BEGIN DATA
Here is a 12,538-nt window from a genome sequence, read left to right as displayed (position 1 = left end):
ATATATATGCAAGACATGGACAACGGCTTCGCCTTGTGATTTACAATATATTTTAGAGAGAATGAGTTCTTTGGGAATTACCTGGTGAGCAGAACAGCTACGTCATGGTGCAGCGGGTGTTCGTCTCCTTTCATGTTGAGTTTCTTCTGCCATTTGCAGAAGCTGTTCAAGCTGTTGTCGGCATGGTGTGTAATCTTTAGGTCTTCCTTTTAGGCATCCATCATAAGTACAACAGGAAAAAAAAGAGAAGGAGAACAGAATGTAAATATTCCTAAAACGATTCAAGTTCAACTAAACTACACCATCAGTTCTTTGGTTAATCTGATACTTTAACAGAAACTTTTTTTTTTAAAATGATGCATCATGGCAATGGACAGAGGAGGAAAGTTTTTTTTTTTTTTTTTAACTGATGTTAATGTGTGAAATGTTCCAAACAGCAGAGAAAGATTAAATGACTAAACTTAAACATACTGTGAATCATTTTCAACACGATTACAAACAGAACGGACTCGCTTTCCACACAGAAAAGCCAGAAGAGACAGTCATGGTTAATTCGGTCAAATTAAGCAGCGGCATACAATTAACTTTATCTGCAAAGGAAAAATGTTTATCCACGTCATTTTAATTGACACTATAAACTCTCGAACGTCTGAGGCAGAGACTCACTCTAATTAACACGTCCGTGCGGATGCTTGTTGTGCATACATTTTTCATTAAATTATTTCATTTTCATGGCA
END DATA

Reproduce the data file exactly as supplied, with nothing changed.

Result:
Here is a 12,538-nt window from a genome sequence, read left to right as displayed (position 1 = left end):
ATATATATGCAAGACATGGACAACGGCTTCGCCTTGTGATTTACAATATATTTTAGAGAGAATGAGTTCTTTGGGAATTACCTGGTGAGCAGAACAGCTACGTCATGGTGCAGCGGGTGTTCGTCTCCTTTCATGTTGAGTTTCTTCTGCCATTTGCAGAAGCTGTTCAAGCTGTTGTCGGCATGGTGTGTAATCTTTAGGTCTTCCTTTTAGGCATCCATCATAAGTACAACAGGAAAAAAAAGAGAAGGAGAACAGAATGTAAATATTCCTAAAACGATTCAAGTTCAACTAAACTACACCATCAGTTCTTTGGTTAATCTGATACTTTAACAGAAACTTTTTTTTTTAAAATGATGCATCATGGCAATGGACAGAGGAGGAAAGTTTTTTTTTTTTTTTTTAACTGATGTTAATGTGTGAAATGTTCCAAACAGCAGAGAAAGATTAAATGACTAAACTTAAACATACTGTGAATCATTTTCAACACGATTACAAACAGAACGGACTCGCTTTCCACACAGAAAAGCCAGAAGAGACAGTCATGGTTAATTCGGTCAAATTAAGCAGCGGCATACAATTAACTTTATCTGCAAAGGAAAAATGTTTATCCACGTCATTTTAATTGACACTATAAACTCTCGAACGTCTGAGGCAGAGACTCACTCTAATTAACACGTCCGTGCGGATGCTTGTTGTGCATACATTTTTCATTAAATTATTTCATTTTCATGGCA